Special event: How to give a journal club.

UPDATE: We have a room: this event will occur Nov 11th at 3pm in 3N44A.

Journal clubs, such as ours, are popular during Graduate and Postdoc studies. And for good reason: journal clubs help us learn how to read peer-reviewed manuscripts, interpret the results, and – sometimes – be critical of the data. However, learning how to effectively lead a group of peers in this activity is an important skill which is often not formally taught as part of our academic training.

Towards this end, the Human Microbiome Journal Club is very excited to announce that on November 11th at 3pm in 3N44A we will have a special guest seminar  given by Dr. Mark McDermott. Dr. McDermott is a recently retired Professor of Pathology and Molecular Medicine here at McMaster. Throughout his career, Dr. McDermott has published >40 peer-reviewed manuscripts, including a seminal paper in mucosal immunology. On the 11th, Dr. McDermott will use this seminal paper (McDermott MR, & Bienenstock J.”Evidence for a Common Mucosal Immunologic System.“) to demonstrate how to present an effective journal club. Don’t worry if you’re microbe-foccused project hasn’t come across the mucosa literature yet; this event will focus more about how to present, than the in’s and out’s of mucosal immunology.

We look forward to drawing on Dr. McDermott’s experience and expertise at this special HMJC event! Formal presentation will begin at 3:00pm sharp (room TBA), followed by a chance to chat with Dr. McDermott at the Phoenix.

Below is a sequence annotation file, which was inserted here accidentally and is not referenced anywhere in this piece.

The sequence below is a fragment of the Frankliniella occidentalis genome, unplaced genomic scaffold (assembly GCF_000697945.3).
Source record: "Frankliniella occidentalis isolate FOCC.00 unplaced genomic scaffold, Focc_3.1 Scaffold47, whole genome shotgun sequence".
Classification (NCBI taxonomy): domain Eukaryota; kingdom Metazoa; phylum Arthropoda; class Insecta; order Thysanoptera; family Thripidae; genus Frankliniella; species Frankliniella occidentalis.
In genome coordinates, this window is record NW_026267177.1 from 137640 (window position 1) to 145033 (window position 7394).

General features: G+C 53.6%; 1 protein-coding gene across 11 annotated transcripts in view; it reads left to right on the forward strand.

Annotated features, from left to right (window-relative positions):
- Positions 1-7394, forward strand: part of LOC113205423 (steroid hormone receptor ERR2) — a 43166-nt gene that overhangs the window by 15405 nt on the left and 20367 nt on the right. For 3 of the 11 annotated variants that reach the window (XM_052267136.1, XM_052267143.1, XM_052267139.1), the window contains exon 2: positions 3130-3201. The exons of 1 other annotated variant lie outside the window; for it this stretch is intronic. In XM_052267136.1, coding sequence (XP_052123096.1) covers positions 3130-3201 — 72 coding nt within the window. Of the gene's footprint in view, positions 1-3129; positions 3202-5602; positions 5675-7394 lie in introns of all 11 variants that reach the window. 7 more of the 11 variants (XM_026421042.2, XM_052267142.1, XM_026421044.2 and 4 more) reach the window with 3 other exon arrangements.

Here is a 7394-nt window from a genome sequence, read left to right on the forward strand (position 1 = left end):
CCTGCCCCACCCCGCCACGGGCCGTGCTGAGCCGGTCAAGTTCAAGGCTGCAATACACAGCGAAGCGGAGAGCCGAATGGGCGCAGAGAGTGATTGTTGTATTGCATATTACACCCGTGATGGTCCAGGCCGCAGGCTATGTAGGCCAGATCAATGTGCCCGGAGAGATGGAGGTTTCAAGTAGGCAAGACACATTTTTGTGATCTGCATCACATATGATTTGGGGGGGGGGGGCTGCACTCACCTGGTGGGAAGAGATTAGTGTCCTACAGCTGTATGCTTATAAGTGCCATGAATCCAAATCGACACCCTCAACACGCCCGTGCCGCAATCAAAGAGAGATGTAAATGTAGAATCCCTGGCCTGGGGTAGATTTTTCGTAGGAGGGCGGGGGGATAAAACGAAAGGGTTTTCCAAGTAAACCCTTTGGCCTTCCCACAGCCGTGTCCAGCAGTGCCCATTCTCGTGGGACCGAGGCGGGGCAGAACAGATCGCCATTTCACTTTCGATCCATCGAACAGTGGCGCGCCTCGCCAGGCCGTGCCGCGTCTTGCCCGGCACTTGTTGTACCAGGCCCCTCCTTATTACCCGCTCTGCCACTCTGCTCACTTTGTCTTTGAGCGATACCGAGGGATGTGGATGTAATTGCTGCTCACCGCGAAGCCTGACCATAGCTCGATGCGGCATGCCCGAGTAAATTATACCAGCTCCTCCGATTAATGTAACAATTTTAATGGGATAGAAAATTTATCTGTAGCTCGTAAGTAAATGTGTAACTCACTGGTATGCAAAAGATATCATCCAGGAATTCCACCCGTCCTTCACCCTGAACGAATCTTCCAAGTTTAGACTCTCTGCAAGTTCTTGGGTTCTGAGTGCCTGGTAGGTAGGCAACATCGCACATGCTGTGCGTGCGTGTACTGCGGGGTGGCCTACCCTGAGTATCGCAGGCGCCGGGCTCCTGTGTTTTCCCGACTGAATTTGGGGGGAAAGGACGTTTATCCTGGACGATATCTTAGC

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Follow-up: microbiome & obesity?

Last week, PhD student Daphnée Lamarche led us through Marc A. Sze’s and Patrick D. Schloss’s recent paper: “Looking for a Signal in the Noise: Revisiting Obesity and the Microbiome.” We really enjoyed how well-written this paper was; however, we had a hard time interpreting some of the Figures. For example, the text indicates that obese individuals had significantly lower alpha diversity scores in 7 instances in the original studies; however, the colouring of Figure 2 indicates that obese individuals had higher diversity in these 7 instances. Further, the AUC calculations for each study in Figure 4 don’t seem to match the coloured lines observed in the Figure. We spent a long time trying to understand these discrepancies and couldn’t come to an intelligent conclusion- we would love to hear from anyone who could help us understand these 2 Figures better!

More importantly to our group, however, was the message of this paper. We think that this type of study helps in moving the field of microbiome research forward. We hope that this marks the beginning of less descriptive studies with low n-values and instead on properly powered, well-designed studies of the human microbiome.

Update: With the help of@bykriscampbell, we got in touch with first-author @marc_sze last night and got a few answers to our questions which are summarized here.

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Is there really an association between microbiome and obesity?